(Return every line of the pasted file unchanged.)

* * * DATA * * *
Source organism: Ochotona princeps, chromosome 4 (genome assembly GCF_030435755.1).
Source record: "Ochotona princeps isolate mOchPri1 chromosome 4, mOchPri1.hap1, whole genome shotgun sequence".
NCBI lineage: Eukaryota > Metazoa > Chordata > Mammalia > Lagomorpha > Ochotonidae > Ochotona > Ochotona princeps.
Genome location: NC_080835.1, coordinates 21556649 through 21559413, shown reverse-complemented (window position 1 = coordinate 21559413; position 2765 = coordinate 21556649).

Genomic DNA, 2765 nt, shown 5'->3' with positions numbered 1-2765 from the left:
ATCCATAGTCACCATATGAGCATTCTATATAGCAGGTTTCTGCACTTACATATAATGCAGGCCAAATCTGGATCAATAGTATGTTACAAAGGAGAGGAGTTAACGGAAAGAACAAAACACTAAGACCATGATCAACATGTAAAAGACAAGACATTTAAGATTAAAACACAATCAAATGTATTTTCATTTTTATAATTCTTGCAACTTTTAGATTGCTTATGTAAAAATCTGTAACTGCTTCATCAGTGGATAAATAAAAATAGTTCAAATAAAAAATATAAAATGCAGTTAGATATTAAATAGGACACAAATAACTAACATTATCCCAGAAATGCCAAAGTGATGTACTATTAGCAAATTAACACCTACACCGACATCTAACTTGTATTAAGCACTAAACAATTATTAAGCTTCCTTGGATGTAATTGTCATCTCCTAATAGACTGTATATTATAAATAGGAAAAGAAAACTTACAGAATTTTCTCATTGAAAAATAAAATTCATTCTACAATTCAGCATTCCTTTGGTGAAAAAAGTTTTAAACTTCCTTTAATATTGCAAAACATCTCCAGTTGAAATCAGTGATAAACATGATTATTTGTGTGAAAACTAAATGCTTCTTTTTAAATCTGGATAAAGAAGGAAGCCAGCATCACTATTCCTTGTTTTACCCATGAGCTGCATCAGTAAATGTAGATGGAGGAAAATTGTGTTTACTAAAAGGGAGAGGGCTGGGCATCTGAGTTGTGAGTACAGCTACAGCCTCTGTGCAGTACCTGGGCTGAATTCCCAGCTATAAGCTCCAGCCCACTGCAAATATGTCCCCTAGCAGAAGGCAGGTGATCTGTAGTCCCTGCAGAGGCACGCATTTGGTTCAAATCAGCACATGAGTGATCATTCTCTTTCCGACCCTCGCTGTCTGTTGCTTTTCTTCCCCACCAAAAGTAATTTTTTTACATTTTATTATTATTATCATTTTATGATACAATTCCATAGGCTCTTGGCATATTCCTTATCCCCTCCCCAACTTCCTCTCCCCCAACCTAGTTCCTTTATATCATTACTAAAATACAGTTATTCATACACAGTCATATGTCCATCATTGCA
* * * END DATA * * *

Source organism: Ochotona princeps, chromosome 4 (genome assembly GCF_030435755.1).
Source record: "Ochotona princeps isolate mOchPri1 chromosome 4, mOchPri1.hap1, whole genome shotgun sequence".
NCBI lineage: Eukaryota > Metazoa > Chordata > Mammalia > Lagomorpha > Ochotonidae > Ochotona > Ochotona princeps.
Genome location: NC_080835.1, coordinates 21556649 through 21559413, shown reverse-complemented (window position 1 = coordinate 21559413; position 2765 = coordinate 21556649).

Genomic DNA, 2765 nt, shown 5'->3' with positions numbered 1-2765 from the left:
ATCCATAGTCACCATATGAGCATTCTATATAGCAGGTTTCTGCACTTACATATAATGCAGGCCAAATCTGGATCAATAGTATGTTACAAAGGAGAGGAGTTAACGGAAAGAACAAAACACTAAGACCATGATCAACATGTAAAAGACAAGACATTTAAGATTAAAACACAATCAAATGTATTTTCATTTTTATAATTCTTGCAACTTTTAGATTGCTTATGTAAAAATCTGTAACTGCTTCATCAGTGGATAAATAAAAATAGTTCAAATAAAAAATATAAAATGCAGTTAGATATTAAATAGGACACAAATAACTAACATTATCCCAGAAATGCCAAAGTGATGTACTATTAGCAAATTAACACCTACACCGACATCTAACTTGTATTAAGCACTAAACAATTATTAAGCTTCCTTGGATGTAATTGTCATCTCCTAATAGACTGTATATTATAAATAGGAAAAGAAAACTTACAGAATTTTCTCATTGAAAAATAAAATTCATTCTACAATTCAGCATTCCTTTGGTGAAAAAAGTTTTAAACTTCCTTTAATATTGCAAAACATCTCCAGTTGAAATCAGTGATAAACATGATTATTTGTGTGAAAACTAAATGCTTCTTTTTAAATCTGGATAAAGAAGGAAGCCAGCATCACTATTCCTTGTTTTACCCATGAGCTGCATCAGTAAATGTAGATGGAGGAAAATTGTGTTTACTAAAAGGGAGAGGGCTGGGCATCTGAGTTGTGAGTACAGCTACAGCCTCTGTGCAGTACCTGGGCTGAATTCCCAGCTATAAGCTCCAGCCCACTGCAAATATGTCCCCTAGCAGAAGGCAGGTGATCTGTAGTCCCTGCAGAGGCACGCATTTGGTTCAAATCAGCACATGAGTGATCATTCTCTTTCCGACCCTCGCTGTCTGTTGCTTTTCTTCCCCACCAAAAGTAATTTTTTTACATTTTATTATTATTATCATTTTATGATACAATTCCATAGGCTCTTGGCATATTCCTTATCCCCTCCCCAACTTCCTCTCCCCCAACCTAGTTCCTTTATATCATTACTAAAATACAGTTATTCATACACAGTCATATGTCCATCATTGCA